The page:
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Training, Cheating, Winning, Praising: Athletes and Shows in Papyri from Roman Egypt

In the second and third centuries AD the cities of the eastern provinces of the Roman Empire developed a mania for grand public competitions in athletics, musical performance and chariot-racing. This exuberant tradition, which was explictly based on the original Olympic games and designed to proclaim the cultural Greekness of the competing cities, is best attested to us from documents on papyrus preserved in the detritus of the ancient cities of Oxyrhynchus and Hermopolis.

To mark the London Olympics, a volume of new texts on this theme, ranging from literary works to a contract to throw a wrestling match, was prepared for The Oxyrhynchus Papyri, published by the Egypt Exploration Society with the support of the British Academy and the AHRC. [The relevant volume of papyri texts was published in 2014 by the Egypt Exploration Society as The Oxyrhynchus Papyri, Volume LXXIX, edited by W B Henry, P J Parsons et al. (Graeco-Roman Memoirs, 100).]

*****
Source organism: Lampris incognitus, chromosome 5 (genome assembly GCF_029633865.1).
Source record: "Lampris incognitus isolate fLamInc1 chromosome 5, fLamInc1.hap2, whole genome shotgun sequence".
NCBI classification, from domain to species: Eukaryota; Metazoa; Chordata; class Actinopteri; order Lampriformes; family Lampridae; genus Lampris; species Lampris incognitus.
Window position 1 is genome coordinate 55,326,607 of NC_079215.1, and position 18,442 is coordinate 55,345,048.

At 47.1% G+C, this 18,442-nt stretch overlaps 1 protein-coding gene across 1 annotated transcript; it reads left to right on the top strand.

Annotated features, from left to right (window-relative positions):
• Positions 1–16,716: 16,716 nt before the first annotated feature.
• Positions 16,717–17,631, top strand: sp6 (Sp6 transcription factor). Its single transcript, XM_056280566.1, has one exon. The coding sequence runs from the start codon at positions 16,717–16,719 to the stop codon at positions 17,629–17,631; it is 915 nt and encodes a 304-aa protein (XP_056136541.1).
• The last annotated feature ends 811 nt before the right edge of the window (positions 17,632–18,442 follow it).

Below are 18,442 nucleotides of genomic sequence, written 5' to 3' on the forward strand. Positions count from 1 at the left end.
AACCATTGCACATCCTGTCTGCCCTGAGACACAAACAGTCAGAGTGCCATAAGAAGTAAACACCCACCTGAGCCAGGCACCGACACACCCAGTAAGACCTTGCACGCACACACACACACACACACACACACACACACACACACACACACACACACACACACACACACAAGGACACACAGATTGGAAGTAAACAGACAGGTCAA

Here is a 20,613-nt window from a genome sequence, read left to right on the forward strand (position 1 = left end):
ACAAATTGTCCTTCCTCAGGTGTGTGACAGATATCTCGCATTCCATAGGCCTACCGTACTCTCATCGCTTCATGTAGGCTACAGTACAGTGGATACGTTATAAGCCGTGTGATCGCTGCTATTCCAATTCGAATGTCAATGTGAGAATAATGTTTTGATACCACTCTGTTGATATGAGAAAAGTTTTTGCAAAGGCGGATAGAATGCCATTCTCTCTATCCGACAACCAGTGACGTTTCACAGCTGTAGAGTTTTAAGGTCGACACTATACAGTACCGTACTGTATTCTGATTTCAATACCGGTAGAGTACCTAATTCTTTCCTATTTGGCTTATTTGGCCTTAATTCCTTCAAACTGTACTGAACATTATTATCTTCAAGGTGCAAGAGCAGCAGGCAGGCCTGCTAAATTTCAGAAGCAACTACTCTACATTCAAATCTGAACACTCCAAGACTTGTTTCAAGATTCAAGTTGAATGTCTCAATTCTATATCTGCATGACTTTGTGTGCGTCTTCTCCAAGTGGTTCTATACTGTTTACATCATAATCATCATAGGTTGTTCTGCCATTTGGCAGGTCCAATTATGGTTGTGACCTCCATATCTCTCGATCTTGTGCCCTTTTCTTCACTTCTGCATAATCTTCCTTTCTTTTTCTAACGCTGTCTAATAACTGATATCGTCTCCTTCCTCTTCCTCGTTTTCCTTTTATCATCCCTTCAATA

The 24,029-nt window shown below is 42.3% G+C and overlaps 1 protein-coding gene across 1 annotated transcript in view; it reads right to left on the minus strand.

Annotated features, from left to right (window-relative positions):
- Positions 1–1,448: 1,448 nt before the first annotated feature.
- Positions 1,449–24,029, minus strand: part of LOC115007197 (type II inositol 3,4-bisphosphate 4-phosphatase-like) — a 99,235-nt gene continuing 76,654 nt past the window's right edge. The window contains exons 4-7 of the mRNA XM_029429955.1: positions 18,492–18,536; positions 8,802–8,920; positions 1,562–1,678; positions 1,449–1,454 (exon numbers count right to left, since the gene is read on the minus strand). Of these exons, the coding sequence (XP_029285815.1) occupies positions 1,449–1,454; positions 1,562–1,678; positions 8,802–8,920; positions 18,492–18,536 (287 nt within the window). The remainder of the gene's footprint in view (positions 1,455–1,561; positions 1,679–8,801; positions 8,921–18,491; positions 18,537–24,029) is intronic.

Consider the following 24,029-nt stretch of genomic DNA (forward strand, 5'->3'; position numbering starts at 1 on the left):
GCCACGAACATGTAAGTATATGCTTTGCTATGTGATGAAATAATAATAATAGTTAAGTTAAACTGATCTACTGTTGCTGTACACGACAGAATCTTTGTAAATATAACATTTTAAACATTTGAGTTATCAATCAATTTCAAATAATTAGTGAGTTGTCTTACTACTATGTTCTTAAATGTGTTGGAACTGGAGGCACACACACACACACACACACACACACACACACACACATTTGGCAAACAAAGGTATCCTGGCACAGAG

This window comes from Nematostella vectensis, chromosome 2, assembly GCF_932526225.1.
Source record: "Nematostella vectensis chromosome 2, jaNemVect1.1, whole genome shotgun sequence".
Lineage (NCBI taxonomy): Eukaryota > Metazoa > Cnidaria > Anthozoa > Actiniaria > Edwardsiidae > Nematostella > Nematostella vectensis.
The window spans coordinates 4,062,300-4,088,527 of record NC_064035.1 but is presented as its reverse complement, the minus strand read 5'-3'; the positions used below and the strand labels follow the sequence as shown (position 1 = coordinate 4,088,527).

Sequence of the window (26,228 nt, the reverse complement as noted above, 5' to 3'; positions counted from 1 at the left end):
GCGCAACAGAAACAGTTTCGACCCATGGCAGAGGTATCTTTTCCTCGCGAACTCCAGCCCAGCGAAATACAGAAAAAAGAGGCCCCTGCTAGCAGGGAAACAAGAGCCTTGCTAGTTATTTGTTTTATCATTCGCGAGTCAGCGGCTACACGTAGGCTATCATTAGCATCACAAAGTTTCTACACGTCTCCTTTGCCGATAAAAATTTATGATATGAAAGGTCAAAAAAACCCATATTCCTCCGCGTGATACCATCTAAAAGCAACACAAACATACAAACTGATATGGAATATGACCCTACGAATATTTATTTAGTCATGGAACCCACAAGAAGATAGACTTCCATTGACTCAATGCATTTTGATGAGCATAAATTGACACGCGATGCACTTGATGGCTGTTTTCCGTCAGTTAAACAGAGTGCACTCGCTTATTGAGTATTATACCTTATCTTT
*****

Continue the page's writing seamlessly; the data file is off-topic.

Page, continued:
These lectures presented the most exciting of the new texts in the context of previous discoveries among the papyri.

Celebrations in the sand: victory songs and other texts from Oxyrhynchus
Christopher Carey, Professor of Greek at University College London, is an expert on the victory odes of Pindar

Fame and especially fortune: the dark side of Olympia
William J. Slater, Emeritus Professor of Classics at McMaster University, Canada, is a scholar of Pindar turned auditor of the finances of ancient festivals and competitors

The Oxyrhynchus papyri: because they’re worth it
Margaret Mountford, erstwhile corporate lawyer and adviser on BBC TV’s The Apprentice, has just completed a PhD in papyrology at University College London including the edition of some Byzantine circus programmes.